A College Degree: The Next Step or a Mere Stepping Stone
In our modern economic climate it is a commonly held concern that continuously rising tuition prices will excel the financial benefits of possessing a college degree. Understandably, many people thus feel that pursuing a college degree is not worth the sacrifice of their time and money. Whilst acquiring a college degree comes with often outstanding debt and does not ensure employment, statistically, people with college degrees hold a greater likelihood of being hired by employers and earning a significantly higher salary. I believe the career and financial opportunities provided by a college education makes a university degree a worthwhile investment.
Statistically, employers are more likely to favor college graduates as potential workers over those with only a highschool diploma. The advantage of a higher probability of employment that college degree holders comprise over highschool graduates is evident in the gap between unemployment rates of the two groups. In the article “The cost of not having a college degree”, the author Danielle Kurtzleben presents that, “Among 25- to 32-year-olds with a college degree, the jobless rate as of March 2013 was 3.8 percent […] and it was more than three times as high — 12.2 percent — for those with only a high school diploma” (2014). The statistics presented in the article express the extent to which higher education is positively correlated with rates of employment. With rates of unemployment being expressed as more than three times the percentage in those with just a highschool diploma (Kurtzleben, D, 2014) than those with a college degree, It can be concluded that pursuing a higher education, in many cases, increases one’s chance of employment. The amount of secondary education one has also plays a factor when an employer has to let go of employees.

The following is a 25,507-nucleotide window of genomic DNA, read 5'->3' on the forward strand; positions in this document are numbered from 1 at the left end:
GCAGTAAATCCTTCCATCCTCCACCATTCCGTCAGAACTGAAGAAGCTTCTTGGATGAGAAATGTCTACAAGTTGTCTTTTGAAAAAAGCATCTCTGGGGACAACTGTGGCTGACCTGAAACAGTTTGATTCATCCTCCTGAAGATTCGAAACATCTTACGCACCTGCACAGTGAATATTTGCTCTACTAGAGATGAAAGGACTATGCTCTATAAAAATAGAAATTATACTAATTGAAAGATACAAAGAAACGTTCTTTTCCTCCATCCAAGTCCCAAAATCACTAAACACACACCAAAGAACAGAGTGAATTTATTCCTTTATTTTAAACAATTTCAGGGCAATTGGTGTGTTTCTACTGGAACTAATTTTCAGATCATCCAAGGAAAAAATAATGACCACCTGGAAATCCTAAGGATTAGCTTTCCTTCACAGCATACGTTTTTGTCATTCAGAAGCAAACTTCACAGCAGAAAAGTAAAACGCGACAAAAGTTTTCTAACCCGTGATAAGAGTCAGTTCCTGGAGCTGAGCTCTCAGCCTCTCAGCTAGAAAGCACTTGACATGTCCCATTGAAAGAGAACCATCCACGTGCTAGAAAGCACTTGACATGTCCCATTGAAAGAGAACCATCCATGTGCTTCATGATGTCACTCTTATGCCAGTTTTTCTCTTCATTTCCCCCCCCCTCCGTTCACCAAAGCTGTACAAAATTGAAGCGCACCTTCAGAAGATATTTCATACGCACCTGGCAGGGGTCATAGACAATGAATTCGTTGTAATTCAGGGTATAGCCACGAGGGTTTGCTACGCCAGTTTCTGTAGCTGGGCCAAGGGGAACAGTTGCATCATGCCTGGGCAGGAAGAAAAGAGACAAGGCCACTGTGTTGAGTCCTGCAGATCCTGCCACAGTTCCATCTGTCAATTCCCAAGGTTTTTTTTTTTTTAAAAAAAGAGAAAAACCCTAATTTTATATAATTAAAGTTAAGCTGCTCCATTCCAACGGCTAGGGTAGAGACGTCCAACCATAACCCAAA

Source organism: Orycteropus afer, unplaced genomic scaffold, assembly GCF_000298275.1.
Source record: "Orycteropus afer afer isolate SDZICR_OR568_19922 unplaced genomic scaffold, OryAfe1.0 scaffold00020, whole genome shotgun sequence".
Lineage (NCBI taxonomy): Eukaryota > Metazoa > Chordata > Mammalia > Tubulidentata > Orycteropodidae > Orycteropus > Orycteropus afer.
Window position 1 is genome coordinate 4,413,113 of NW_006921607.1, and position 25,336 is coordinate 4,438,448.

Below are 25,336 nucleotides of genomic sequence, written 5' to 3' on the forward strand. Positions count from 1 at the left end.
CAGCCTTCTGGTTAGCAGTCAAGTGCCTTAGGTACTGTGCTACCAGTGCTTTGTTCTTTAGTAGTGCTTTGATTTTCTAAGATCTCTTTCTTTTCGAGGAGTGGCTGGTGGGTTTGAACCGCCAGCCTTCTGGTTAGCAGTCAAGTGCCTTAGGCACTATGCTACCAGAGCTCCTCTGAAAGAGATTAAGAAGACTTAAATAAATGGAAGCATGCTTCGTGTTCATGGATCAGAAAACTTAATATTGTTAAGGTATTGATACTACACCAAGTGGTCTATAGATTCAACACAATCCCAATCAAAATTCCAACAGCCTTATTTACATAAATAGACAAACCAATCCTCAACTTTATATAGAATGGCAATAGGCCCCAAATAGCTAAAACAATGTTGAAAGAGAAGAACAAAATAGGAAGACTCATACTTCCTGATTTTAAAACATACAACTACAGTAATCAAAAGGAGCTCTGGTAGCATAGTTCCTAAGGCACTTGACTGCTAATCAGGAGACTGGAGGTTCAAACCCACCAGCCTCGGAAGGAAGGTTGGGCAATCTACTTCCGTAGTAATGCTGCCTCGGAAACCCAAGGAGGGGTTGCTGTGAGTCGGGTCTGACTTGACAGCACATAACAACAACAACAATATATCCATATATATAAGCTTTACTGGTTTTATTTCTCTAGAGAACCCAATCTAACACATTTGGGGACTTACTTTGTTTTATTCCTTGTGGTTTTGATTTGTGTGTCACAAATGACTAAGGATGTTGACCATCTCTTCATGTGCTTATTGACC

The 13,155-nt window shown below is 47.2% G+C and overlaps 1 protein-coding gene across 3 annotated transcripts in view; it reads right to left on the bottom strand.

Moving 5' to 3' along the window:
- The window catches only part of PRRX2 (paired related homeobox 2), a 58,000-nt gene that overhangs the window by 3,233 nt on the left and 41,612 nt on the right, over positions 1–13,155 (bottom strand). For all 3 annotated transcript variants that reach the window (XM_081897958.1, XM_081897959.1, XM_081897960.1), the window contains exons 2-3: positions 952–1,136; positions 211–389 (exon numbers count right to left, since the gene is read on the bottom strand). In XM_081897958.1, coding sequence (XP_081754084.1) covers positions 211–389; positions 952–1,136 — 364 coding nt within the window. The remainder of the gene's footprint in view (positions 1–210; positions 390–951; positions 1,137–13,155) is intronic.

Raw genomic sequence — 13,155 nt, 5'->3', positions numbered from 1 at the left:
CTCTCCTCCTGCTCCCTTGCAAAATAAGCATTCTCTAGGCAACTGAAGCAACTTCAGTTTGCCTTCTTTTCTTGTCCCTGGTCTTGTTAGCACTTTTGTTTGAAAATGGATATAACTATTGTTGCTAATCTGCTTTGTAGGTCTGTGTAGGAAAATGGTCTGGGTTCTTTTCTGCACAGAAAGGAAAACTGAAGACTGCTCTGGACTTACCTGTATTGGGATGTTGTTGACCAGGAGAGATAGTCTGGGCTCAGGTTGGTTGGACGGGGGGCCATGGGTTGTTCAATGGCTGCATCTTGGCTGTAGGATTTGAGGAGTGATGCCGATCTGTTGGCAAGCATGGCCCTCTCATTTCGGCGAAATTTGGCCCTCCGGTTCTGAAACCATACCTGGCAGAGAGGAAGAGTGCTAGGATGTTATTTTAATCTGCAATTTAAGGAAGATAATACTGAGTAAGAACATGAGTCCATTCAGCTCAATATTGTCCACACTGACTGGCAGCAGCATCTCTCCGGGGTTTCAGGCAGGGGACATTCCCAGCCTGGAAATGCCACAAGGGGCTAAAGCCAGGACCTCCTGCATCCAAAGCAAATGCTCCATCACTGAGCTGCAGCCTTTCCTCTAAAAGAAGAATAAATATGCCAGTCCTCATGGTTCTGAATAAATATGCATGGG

As discussed in the article, “How liberal arts and sciences majors fare in employment: A report on earnings and long term career paths”, when the 2008-2010 recession on employment striked, ‘“nearly four out of five jobs lost were held by those with no formal education beyond highschool.” Those with a four-year degree, on the other hand, were “largely protected against job losses during the recession [(Carnevale, Jayasundera, and Cheah, 2012, 12)]”” (Humphreys, D, Kelly, D, 2014, pp. 198). The fact that the vast majority of those let off of their jobs had no secondary education speaks volumes about what factors employers may take into account when choosing which workers to let go of. As evidenced by both the rates of unemployment and likelihood of being fired during a recession being lower for college graduates, a secondary education degree provides a significant advantage for workers.
A college degree also provides, in many cases, superior financial opportunities. The financial advantage of possessing a college degree is evident in the difference between the median salary of college graduates and highschool graduates. As presented by Carnevale, Jayasundera, and Cheah, “the average earnings of a bachelor’s degree-holder remain nearly twice as much as those of a worker with only a highschool diploma” (2012, 12.) (Humphreys, D, Kelly, D, 2014, pp. 198). The salary benefits of possessing a college degree are further presented in the average earnings that have increased overtime. In the article “The cost of not having a college degree”, it is stated that, “Indeed, median annual earnings for full-time working 25-to 32-year-olds with bachelor’s degrees grew by nearly $6,700 to $45,500 from 1965 to 2013. During that same time, median annual earnings for high school graduates in that same age group fell by nearly $3,400 to $28,000” (Kurtzleben, D, 2014). The information provided by author Kurtzleben shows that the gap between the average salaries of bachelor degree holders and highschool graduates of the same age group, while previously quite prominent, has only increased overtime to the benefit of college graduates.
The career and financial advantages a college degree provides, I believe, makes college a worthwhile investment. While increasing tuition prices leave many in doubt that a college degree will pay itself off, not to be overlooked is how college graduates are less likely to face unemployment. Furthermore, when employed, college graduates will, on average, make nearly twice as much as non-university graduates. As an investment that can result in such advantages down the road, a college degree remains an adequate next step for people who want to pursue a future of stability and satisfaction.
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